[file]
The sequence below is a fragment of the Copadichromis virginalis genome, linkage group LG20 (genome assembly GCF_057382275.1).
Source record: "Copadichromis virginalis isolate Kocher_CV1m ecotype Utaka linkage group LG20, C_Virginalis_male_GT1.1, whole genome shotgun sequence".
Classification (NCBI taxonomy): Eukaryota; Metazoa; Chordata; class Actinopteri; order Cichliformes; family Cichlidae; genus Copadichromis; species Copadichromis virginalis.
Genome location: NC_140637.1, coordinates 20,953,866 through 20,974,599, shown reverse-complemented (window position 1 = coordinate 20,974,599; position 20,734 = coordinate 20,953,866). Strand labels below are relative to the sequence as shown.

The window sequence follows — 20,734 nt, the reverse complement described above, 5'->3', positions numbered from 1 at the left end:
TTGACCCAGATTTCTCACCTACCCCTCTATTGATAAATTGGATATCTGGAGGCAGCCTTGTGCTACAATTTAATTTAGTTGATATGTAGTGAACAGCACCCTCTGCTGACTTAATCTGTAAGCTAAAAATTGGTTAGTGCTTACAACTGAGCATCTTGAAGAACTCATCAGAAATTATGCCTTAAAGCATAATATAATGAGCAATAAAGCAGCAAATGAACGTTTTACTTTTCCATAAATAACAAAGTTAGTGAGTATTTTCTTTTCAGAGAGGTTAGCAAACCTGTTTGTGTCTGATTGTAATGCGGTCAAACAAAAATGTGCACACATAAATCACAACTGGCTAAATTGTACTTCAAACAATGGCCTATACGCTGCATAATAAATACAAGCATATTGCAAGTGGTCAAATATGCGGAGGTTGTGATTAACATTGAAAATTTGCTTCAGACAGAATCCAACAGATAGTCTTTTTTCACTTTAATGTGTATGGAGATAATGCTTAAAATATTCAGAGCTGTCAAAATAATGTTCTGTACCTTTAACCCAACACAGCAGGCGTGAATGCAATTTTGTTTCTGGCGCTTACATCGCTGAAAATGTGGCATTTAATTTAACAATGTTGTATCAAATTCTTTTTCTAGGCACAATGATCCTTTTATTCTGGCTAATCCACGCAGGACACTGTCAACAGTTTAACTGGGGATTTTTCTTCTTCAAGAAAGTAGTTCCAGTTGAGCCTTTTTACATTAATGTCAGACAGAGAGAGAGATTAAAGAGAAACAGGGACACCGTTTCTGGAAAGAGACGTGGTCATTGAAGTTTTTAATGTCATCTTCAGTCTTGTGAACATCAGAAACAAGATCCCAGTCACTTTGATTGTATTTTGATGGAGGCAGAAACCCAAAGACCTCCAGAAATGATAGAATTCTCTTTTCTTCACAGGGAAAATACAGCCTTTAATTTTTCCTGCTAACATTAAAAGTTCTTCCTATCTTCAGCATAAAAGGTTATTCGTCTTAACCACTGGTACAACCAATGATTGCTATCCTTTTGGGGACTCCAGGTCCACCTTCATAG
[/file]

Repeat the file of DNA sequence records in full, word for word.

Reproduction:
The sequence below is a fragment of the Copadichromis virginalis genome, linkage group LG20 (genome assembly GCF_057382275.1).
Source record: "Copadichromis virginalis isolate Kocher_CV1m ecotype Utaka linkage group LG20, C_Virginalis_male_GT1.1, whole genome shotgun sequence".
Classification (NCBI taxonomy): Eukaryota; Metazoa; Chordata; class Actinopteri; order Cichliformes; family Cichlidae; genus Copadichromis; species Copadichromis virginalis.
Genome location: NC_140637.1, coordinates 20,953,866 through 20,974,599, shown reverse-complemented (window position 1 = coordinate 20,974,599; position 20,734 = coordinate 20,953,866). Strand labels below are relative to the sequence as shown.

The window sequence follows — 20,734 nt, the reverse complement described above, 5'->3', positions numbered from 1 at the left end:
TTGACCCAGATTTCTCACCTACCCCTCTATTGATAAATTGGATATCTGGAGGCAGCCTTGTGCTACAATTTAATTTAGTTGATATGTAGTGAACAGCACCCTCTGCTGACTTAATCTGTAAGCTAAAAATTGGTTAGTGCTTACAACTGAGCATCTTGAAGAACTCATCAGAAATTATGCCTTAAAGCATAATATAATGAGCAATAAAGCAGCAAATGAACGTTTTACTTTTCCATAAATAACAAAGTTAGTGAGTATTTTCTTTTCAGAGAGGTTAGCAAACCTGTTTGTGTCTGATTGTAATGCGGTCAAACAAAAATGTGCACACATAAATCACAACTGGCTAAATTGTACTTCAAACAATGGCCTATACGCTGCATAATAAATACAAGCATATTGCAAGTGGTCAAATATGCGGAGGTTGTGATTAACATTGAAAATTTGCTTCAGACAGAATCCAACAGATAGTCTTTTTTCACTTTAATGTGTATGGAGATAATGCTTAAAATATTCAGAGCTGTCAAAATAATGTTCTGTACCTTTAACCCAACACAGCAGGCGTGAATGCAATTTTGTTTCTGGCGCTTACATCGCTGAAAATGTGGCATTTAATTTAACAATGTTGTATCAAATTCTTTTTCTAGGCACAATGATCCTTTTATTCTGGCTAATCCACGCAGGACACTGTCAACAGTTTAACTGGGGATTTTTCTTCTTCAAGAAAGTAGTTCCAGTTGAGCCTTTTTACATTAATGTCAGACAGAGAGAGAGATTAAAGAGAAACAGGGACACCGTTTCTGGAAAGAGACGTGGTCATTGAAGTTTTTAATGTCATCTTCAGTCTTGTGAACATCAGAAACAAGATCCCAGTCACTTTGATTGTATTTTGATGGAGGCAGAAACCCAAAGACCTCCAGAAATGATAGAATTCTCTTTTCTTCACAGGGAAAATACAGCCTTTAATTTTTCCTGCTAACATTAAAAGTTCTTCCTATCTTCAGCATAAAAGGTTATTCGTCTTAACCACTGGTACAACCAATGATTGCTATCCTTTTGGGGACTCCAGGTCCACCTTCATAG